October Round-Up: What did you read last month?

Here are the five books I read in October, featuring a mix of fiction, autobiography, memoir and children’s books.

A Life Like Other People’s by Alan Bennett

I’ve never actually read any Alan Bennett before, which is pretty shocking considering how much of a prolific writer he is.

This one is mostly about his parents, their extended family and his childhood. It’s delightful.

Blurb on the back:

A Life Like Other People’s is Alan Bennett’s poignant memoir of his parents’ marriage and his own childhood in which he recalls Christmases with Grandpa Peel and the lives, loves and deaths of his unforgettable aunties, Kathleen and Myra. His mother’s descent into depression and, later, dementia, results in the uncovering of long-held tragic secret. This is a heart-warming and at time irresistibly funny work of autobiography by one of the best-loved English writers.

It is, of course, impossible to read this without hearing Bennett’s distinctive voice in your head, which makes it all the more pleasurable.

The Invention of Hugo Cabret by Brian Selznick

Yes, yes this is a children’s book and I am 47 years old but a good book is a good book, OK?

It’s a beautiful book with such a thrilling and engaging story that made me want to read it in just one sitting.

Stylistically, the book blends elements of graphic novels, movies, picture books and cinema into a brilliant reading experience, unlike anything else I’ve ever read (although the way the illustrations are blended into the story reminded slightly of Phoenix by S F Said).

It is 1931, and Hugo secretly lives inside the walls of a Paris train station, making sure all the clocks are wound up and set to the correct time. His father gives him a notebook with a mysterious drawing in it, which looks like a mechanical man. Hugo vows to uncover the mystery of the drawing, but his secret life is discovered and everything is put at risk…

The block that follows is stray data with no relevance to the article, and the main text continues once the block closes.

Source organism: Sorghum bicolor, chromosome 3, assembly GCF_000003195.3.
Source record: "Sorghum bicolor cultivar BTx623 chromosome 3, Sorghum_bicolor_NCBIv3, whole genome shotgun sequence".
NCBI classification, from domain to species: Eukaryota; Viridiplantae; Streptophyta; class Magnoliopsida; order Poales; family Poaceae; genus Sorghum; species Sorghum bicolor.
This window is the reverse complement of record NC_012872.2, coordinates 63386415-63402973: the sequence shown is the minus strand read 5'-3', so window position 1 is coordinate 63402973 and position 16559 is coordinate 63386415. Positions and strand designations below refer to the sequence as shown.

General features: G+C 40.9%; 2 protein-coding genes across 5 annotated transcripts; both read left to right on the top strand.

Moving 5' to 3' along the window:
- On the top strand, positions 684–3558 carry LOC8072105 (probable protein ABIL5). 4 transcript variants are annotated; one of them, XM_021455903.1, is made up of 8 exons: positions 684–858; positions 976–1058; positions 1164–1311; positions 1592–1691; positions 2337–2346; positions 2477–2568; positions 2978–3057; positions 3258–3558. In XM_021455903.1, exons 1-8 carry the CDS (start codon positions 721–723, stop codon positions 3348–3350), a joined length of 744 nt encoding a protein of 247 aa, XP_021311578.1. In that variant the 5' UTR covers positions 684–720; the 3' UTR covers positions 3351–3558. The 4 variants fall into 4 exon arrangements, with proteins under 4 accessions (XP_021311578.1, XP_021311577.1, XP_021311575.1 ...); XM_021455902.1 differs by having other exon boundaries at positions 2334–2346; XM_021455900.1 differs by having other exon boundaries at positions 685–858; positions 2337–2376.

It was made into a movie in 2011, although I’d not heard of it until now. Think I’ll stick with the book for time being, and can’t wait to read it again with my children.

Somebody I Used To Know by Wendy Mitchell

This is a memoir unlike any other.

Wendy Mitchell also has a blog where she shares her experiences of living with dementia, and this book is an expansion of that.

I’ll let her introduce herself:

On the 31st July 2014 I was diagnosed with Young onset dementia. I may not have much of a short-term memory anymore but that date is one I’ll never forget…

…What I want is not sympathy. What I want is simply to raise awareness.

I’m now the proud author of the Sunday Times Best Seller, Somebody I Used to Know, which just goes to show, you should never give up on yourself.

Somebody I Used to Know is her account of being diagnosed with the onset of dementia and how it has impacted her life, as well as being a memoir of life as a single mother and dedicated NHS employee.

Here’s the blurb on the back:

How do you build a life when all that you know is changing?

How do you conceive of love when you can no longer recognise those who mean the most to you?

A phenomenal memoir – the first of its kind – Somebody I Used to Know is both a heart-rendering tribute to the woman Wendy Mitchell once was, and a brave affirmation of the woman dementia has seen her become.